Now for the downsides, only two as far as I have been able to ascertain: 1) Even though my new Panasonic G10 plasma says it complies with the CEC HDMI control protocol through Viera Link, it will not work with the Onkyo. It won't even work with a Panasonic BluRay player hooked up to the Onkyo via HDMI. Onkyo says their version, RIHD works with the Toshiba, Sony and Samsung versions, and should work with Viera Link, but it does not. So I bought an IR repeater and solved the problem of "behind the cabinet door" control, but I wish I didn't have to.
Problem #2: When having your CD player hooked up to the Onkyo with an optical digital cable, Zone 2 (which I use to power speakers I have poolside) does not work. If I connect using analog RCA jacks, Zone 2 works fine. But darn it, I want the best digital output in the house and would be fine with analog in Zone 2, but Onkyo doesn't even give me that choice.
And here is another minor annoyance: using the remote, if I punch the CD button (or any other source button), I have to push the "receiver" button again to adjust the sound. Why this extra step? Adjusting the volume should be the default regardless of which source button I push.
Would someone be kind enough to recommend a subwoofer for this system? That will be my next purchase.
Oh, and yes, it does run hot, but no hotter than my Luxman did. I think all high-current receivers run hot. It is the nature of the beast.
on June 3, 2009
I bought this receiver after returning a Yamaha RX-V465 (see my 2-star review on that receiver). I was looking for the cheapest receiver that could really handle HDMI in and out, and I thought the RX-V465 was it. Not. As I mention in my Amazon review of the Yamaha, its HDMI handling is a joke.
This is not a cheap receiver, but to my surprise, Amazon currently gives you a $74 promotional discount, which you won't see in your shopping cart, but which mysteriously appears when you check out.
That makes this a $419 receiver including shipping! Best price on the Internet. Amazon allowed me to return the Yamaha and they even paid for the return shipping. They are by far, the best retailer on the Internet.
Unlike the Yamaha, this receiver integrates a wide variety of input & output ports that can be configured in a setup menu to meet just about any need you may have. There are input channels for up to 9 devices, and for each device (DVD player, cable box, etc), you can configure the ports you need, such as HDMI, component video, RCA, etc. And unlike the 5.1 surround sound on the Yamaha, you get 7.2 surround with the Onkyo. In fact, the Onkyo beats the Yamaha with every feature. The Onkyo has 6 HMDI inputs, and the HMDI output sends out sound as well as video, unlike the Yamaha (video only).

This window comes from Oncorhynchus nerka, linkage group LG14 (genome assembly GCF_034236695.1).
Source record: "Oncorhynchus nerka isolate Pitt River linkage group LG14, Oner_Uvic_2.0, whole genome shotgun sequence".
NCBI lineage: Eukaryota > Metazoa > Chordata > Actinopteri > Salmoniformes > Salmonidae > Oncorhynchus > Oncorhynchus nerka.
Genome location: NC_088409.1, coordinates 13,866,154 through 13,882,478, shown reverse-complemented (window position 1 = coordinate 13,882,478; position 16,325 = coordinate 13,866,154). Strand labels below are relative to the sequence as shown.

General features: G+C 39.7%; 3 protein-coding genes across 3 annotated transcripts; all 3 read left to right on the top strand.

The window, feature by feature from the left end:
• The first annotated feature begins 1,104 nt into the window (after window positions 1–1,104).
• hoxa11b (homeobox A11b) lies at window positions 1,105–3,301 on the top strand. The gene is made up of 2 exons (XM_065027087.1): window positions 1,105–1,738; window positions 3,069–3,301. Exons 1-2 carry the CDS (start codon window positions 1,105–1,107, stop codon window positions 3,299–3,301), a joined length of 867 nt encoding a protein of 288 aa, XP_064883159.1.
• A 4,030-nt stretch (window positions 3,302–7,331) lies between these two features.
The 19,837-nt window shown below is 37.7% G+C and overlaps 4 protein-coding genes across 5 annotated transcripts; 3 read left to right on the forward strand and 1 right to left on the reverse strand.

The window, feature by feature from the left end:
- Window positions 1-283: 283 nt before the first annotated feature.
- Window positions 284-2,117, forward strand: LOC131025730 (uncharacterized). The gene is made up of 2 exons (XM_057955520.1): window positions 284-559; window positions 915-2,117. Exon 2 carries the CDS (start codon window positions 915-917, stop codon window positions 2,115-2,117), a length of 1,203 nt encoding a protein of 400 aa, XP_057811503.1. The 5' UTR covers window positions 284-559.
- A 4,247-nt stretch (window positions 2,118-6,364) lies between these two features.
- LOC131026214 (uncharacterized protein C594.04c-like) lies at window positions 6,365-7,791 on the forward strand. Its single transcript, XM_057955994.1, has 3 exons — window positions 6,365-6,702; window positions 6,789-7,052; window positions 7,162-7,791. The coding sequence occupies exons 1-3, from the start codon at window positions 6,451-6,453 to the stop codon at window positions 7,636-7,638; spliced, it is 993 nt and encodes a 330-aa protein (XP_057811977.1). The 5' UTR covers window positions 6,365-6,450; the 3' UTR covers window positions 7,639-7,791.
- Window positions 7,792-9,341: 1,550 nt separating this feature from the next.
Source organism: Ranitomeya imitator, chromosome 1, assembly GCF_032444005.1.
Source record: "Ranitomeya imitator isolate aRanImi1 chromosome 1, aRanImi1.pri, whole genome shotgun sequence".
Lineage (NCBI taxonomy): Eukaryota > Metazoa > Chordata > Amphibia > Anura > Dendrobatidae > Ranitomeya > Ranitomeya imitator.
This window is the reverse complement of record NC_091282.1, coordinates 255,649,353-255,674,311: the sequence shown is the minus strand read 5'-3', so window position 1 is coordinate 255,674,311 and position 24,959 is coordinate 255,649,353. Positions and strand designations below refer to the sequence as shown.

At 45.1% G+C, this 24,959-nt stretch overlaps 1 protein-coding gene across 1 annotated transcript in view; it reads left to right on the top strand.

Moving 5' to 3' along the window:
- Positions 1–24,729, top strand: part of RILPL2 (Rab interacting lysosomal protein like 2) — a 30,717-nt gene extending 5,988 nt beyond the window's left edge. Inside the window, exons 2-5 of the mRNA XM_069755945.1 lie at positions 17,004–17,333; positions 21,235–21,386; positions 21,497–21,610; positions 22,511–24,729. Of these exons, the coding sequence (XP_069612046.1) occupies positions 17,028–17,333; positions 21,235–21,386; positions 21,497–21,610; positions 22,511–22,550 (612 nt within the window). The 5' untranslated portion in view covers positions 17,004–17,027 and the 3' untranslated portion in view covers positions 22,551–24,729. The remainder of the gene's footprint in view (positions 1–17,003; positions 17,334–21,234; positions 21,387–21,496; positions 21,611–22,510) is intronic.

But what about the sound? I don't consider myself an audiophile, and with my untrained ears, I was astounded by the difference in sound between the two receivers. The Onkyo TX-SR607 sound quality is nothing short of spectacular.
At $419 including shipping, this receiver is a bargain (only $90 more that the Yamaha RX-V465). Look no further - this is a no-brainer.
on March 29, 2010
I absolutely loved this receiver when I first got it. It worked perfect and did everything that I asked of it. The way I had it set up was to run my 5.1 theatre off of the main amp and then had it connected to a speaker selector off of zone 2. This worked great for about three months. All of a sudden a month ago it just stopped working. I then went to amazon.com to try and get he returned to them and they were no help. They advised that I needed to get a "work id" from onkyo which I came to find out was a made up thing on the amazon side. Amazon said I had to go to Onkyo. Well I did that and drove an hour to the service center. I got to the service center and they were very nice. I waited two weeks and got my "fixed" receiver back. I plug it in a Zone 1 works great. I try to turn the power on to zone 2 and bam broken product again. I then try and call up onkyo to get a replacement and they tell me I need to drive the hour each way two more times before they would consider a replacement for the faulty receiver that I have. The product works great till you have a problem. I was really surprised by the lack of customer service from both ends. Needless to say I am disappointed in both company's.